But there are three things that I look forward to as our normal Saturday and Sunday routine: spending time with my family, going to Union Square's Green Market and getting brunch.
Yes, brunch makes that top three list. Why? Because you can relax and eat in a highly social environment. It's not like grabbing lunch with co-workers or getting dinner on date night. Brunch has a special meaning because you're in the midst of the weekend. You're not rushing to make it to appointments and you can eat breakfast and lunch all-in-one at a leisurely pace, because the kitchen is still making breakfast food well past the 10am mark.
I was "cordially invited" to dine with my family at Social Eatz. The name was off-putting, to be honest. I couldn't help but wonder "What's with the name?" On the restaurant's "About" page, it explains it a little, so I'm not going to get into it here. Personally, I would change the name -but hey! It's not my place and no one asked me. So who cares, right?
Among a street lined with awnings and sandwich boards, Social Eatz was not an easy find. It was kind of nice that it wasn't some glaring, colorful entrance that would compete with the other establishments. Instead, the signage blends with the neighborhood. I liked that.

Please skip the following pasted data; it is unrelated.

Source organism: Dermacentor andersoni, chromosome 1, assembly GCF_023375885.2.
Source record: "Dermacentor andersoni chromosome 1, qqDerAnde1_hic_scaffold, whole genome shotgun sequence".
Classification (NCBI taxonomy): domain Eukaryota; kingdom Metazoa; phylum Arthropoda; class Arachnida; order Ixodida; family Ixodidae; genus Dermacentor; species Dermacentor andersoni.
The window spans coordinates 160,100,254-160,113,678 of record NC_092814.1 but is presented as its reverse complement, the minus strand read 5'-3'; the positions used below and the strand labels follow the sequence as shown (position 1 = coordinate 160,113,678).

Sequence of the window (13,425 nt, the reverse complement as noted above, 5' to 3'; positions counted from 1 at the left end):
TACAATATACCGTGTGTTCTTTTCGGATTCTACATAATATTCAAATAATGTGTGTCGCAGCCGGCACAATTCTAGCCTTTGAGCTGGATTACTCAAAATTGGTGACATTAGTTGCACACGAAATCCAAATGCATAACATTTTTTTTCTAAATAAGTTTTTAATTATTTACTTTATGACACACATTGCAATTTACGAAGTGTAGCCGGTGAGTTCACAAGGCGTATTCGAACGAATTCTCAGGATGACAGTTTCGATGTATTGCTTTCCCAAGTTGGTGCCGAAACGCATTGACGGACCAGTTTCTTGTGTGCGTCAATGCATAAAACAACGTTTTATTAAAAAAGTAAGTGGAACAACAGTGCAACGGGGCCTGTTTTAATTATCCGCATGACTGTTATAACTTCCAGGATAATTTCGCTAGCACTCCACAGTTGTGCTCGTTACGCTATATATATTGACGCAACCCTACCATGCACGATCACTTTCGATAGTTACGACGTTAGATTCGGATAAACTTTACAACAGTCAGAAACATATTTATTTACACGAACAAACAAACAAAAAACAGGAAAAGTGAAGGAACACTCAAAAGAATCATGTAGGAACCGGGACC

Walking into the place, the first impression was favorable. It wasn't over-crowded, although the atmosphere already had a noticeably loud noise level. We were a little early, but not by much.
Greeted with a smile and a friendly face was great. We thought we had a reservation and when giving the name and time, she seemed confused. She checked and re-checked. I had to confirm that we had a 12:30 for 2 and a toddler. She played it off, but I could tell, she didn't know we were coming.
In fact, that set the tone from the very moment we walked in the door.
Getting settled in took a little bit, too -as a few people asked us if we wanted a high chair (we did), but it took some coordination between several people before it actually happened.
Again - coordination is not this place's strong set. At. All.